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UA professor discusses Israel-Palestinian conflict, urges Alabamians to be careful of misinformation

Palestinians rescue a survivor of Israeli bombardment of the Gaza Strip in Nusseirat refugee camp, Tuesday, Oct. 24, 2023. (AP Photo/Ali Mohmoud)
Ali Mohmoud/AP
Palestinians rescue a survivor of Israeli bombardment of the Gaza Strip in Nusseirat refugee camp, Tuesday, Oct. 24, 2023. (AP Photo/Ali Mohmoud)

Conversation, backlash and support continue surrounding the Israel-Palestinian conflict, including here in Alabama. A surge of recent attacks between the two sides began on October 7, when militants from the Palestinian radical group Hamas launched a surprise attack on southern Israel. 1,300 civilians were killed, and 150 hostages were taken. Meantime, Israel’s bombing of the Gaza Strip has left more than 6,000 people dead. One third of those casualties are children, reports Al Jazeera.

U.S. President Joe Biden has asked Congress for billions of dollars, in part, to support Israel as the attacks continue. The Associated Press reports a breakdown of how the requested $105 billion would be used: “$60 billion for Ukraine… $14 billion for Israel, $10 billion for unspecified humanitarian efforts, $14 billion for managing the U.S.-Mexico border and fighting fentanyl trafficking and $7 billion for the Indo-Pacific region, which includes Taiwan.”

President Biden’s request for aid comes as humanitarian efforts have begun to enter Gaza. NPR reported on Oct. 21, 20 trucks with medicine, medical supplies and food entered the territory. These trucks are the first that have been inside Gaza since the Israeli attacks began weeks ago.

As efforts are made to help those in Gaza, two Israeli hostages were released by Hamas this week, but more than 200 people remain captive. This comes as Al Jazeera reports Israel declined to receive the two hostages recently released.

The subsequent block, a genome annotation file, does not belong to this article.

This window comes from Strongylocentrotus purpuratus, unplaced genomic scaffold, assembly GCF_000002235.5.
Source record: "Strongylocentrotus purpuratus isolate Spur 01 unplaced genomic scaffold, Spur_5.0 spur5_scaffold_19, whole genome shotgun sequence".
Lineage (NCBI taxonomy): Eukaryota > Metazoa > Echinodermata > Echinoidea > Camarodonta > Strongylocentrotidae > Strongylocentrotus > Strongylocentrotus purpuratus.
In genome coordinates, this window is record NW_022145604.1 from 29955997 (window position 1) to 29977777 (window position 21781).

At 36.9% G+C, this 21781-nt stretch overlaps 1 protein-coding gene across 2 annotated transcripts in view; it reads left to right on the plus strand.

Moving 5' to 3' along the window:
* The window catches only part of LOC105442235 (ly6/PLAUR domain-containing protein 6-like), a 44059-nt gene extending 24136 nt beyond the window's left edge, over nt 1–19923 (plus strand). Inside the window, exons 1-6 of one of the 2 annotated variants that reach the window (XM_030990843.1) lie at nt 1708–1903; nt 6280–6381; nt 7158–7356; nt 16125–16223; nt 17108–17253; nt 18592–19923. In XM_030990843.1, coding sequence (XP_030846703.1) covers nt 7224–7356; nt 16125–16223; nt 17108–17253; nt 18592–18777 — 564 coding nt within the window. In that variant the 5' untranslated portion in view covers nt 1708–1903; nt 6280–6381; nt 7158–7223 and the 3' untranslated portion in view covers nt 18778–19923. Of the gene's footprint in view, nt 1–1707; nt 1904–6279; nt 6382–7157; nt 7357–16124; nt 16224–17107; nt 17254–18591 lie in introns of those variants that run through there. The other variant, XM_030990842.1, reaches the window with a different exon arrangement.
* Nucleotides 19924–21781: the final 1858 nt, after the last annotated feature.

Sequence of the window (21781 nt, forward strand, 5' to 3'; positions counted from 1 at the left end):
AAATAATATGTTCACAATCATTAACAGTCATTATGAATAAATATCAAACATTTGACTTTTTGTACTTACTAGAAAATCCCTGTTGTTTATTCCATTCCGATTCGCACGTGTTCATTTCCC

Tensions and actions came to a head earlier this month, but the Israel-Palestinian conflict has been happening for several decades. According to the Council on Foreign Relations, the start of the conflict dates back to the end of the 19th century.

Daniel Levine, the Aaron Aronov Chair of Judaic Studies at The University of Alabama, said failed peace negotiations play a part in this conflict.

“Part of why there is a long and unresolved confrontation between Israelis and Palestinians is because of a peace negotiation, or an attempt to that peace negotiation in the 1990s, failed,” Levine said.

At the time of this publication, at least 5,791 Palestinians, including 2,360 children, have been killed as a result of Israeli assaults on Gaza. Levine explained about 2.5 million people live in the tiny territory. During the 1948 Palestine War, thousands of Palestinian Arabs fled or were expelled from their homes. Many relocated to the Gaza Strip.

“It's one of the densest, most densely populated places in the world,” he said. “Most of its residents are people who used to live in what is now the central part of the State of Israel. They were made refugees by that war.”

Countries across the globe are having different reactions to the current attacks happening in the Middle East. European states and the United States have shown support toward Israel.